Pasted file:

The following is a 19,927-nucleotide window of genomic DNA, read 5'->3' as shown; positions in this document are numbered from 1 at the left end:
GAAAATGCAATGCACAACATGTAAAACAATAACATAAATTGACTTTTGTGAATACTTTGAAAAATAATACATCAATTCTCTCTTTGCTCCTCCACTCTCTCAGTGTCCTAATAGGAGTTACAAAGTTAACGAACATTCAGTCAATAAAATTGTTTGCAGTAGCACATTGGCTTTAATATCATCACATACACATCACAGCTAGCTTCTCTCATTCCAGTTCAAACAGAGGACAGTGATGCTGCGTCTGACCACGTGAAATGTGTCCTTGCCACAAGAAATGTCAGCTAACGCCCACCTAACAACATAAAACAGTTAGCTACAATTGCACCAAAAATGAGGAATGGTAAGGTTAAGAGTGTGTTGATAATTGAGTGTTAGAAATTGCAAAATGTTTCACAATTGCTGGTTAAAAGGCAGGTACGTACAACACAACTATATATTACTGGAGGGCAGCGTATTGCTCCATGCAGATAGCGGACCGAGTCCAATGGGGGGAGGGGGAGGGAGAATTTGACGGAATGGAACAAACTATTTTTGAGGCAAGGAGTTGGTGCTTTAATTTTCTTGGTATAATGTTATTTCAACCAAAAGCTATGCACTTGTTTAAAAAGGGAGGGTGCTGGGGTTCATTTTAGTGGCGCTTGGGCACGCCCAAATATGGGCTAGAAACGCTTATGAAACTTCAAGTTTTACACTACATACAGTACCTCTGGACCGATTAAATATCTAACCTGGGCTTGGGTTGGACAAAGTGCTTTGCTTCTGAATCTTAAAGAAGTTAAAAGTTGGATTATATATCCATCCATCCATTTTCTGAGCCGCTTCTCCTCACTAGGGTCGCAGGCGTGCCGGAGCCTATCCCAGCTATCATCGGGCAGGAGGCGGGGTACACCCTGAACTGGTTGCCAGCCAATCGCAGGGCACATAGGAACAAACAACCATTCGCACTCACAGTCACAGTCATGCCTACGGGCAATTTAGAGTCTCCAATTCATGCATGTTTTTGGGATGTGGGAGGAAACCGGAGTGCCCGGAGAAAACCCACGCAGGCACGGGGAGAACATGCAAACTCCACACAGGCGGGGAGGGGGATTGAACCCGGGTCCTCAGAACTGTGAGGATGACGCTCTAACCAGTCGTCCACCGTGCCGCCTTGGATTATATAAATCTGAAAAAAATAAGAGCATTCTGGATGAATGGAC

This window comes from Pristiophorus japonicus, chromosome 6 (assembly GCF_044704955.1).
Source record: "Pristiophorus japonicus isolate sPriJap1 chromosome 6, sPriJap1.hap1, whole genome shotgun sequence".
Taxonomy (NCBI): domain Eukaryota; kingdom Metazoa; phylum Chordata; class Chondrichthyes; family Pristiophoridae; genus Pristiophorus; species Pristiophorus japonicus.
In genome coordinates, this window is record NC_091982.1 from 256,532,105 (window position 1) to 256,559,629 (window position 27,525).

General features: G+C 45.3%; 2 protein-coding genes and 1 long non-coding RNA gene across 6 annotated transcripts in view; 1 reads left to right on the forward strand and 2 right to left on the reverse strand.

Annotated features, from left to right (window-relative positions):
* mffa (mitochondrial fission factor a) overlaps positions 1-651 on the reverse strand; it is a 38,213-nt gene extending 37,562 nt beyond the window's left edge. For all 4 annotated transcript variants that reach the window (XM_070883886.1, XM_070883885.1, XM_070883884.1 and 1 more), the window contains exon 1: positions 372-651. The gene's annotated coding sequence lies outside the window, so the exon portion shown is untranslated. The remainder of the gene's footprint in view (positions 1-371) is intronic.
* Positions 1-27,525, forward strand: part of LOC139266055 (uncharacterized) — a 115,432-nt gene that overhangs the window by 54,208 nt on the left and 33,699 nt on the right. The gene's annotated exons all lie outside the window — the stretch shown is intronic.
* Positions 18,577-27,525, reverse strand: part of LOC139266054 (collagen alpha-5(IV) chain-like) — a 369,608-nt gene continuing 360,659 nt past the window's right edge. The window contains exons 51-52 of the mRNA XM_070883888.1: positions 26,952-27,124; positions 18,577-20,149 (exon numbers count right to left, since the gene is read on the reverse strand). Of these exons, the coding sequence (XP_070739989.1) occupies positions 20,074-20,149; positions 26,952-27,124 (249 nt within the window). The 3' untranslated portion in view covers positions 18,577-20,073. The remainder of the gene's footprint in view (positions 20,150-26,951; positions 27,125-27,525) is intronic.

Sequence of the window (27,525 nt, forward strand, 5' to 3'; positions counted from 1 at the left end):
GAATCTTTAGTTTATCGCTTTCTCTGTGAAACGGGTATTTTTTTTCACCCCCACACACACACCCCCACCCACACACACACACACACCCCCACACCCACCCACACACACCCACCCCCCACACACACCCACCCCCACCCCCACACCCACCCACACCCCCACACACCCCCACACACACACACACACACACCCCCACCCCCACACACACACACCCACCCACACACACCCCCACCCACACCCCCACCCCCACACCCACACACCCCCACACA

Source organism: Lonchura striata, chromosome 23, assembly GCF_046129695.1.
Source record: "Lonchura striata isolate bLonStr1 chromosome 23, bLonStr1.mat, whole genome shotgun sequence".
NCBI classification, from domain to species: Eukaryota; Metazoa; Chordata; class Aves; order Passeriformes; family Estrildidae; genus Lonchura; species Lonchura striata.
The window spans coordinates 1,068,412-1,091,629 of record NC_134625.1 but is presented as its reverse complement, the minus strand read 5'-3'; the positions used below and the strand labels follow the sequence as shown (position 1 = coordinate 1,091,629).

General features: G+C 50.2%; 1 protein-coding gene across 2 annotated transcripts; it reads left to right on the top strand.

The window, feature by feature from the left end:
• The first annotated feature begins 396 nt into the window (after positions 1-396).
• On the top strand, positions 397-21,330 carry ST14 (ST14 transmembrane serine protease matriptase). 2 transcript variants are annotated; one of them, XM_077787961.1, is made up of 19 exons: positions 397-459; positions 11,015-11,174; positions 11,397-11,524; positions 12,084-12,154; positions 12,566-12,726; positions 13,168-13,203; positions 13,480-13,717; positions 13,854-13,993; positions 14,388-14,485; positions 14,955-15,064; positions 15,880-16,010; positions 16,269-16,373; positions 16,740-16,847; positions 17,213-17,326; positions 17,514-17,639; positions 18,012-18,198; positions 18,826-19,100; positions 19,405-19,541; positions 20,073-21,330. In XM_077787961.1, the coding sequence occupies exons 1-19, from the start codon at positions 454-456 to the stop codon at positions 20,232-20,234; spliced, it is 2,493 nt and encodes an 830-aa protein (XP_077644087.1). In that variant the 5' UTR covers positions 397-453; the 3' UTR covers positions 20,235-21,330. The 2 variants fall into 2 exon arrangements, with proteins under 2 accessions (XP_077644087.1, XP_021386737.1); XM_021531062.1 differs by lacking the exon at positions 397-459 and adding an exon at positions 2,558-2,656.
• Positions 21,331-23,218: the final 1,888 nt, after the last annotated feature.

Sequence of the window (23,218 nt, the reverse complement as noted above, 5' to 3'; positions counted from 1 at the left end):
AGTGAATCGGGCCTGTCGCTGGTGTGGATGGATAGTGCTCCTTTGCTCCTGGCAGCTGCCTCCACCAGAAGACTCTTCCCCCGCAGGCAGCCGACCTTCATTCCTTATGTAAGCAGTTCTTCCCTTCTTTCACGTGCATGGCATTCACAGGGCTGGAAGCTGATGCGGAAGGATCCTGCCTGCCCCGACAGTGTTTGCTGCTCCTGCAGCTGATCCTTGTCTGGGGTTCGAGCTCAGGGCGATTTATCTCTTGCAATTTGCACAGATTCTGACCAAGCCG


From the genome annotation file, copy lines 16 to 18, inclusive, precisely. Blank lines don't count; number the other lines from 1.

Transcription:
NCBI classification, from domain to species: Eukaryota; Metazoa; Chordata; class Aves; order Passeriformes; family Estrildidae; genus Lonchura; species Lonchura striata.
The window spans coordinates 1,068,412-1,091,629 of record NC_134625.1 but is presented as its reverse complement, the minus strand read 5'-3'; the positions used below and the strand labels follow the sequence as shown (position 1 = coordinate 1,091,629).

General features: G+C 50.2%; 1 protein-coding gene across 2 annotated transcripts; it reads left to right on the top strand.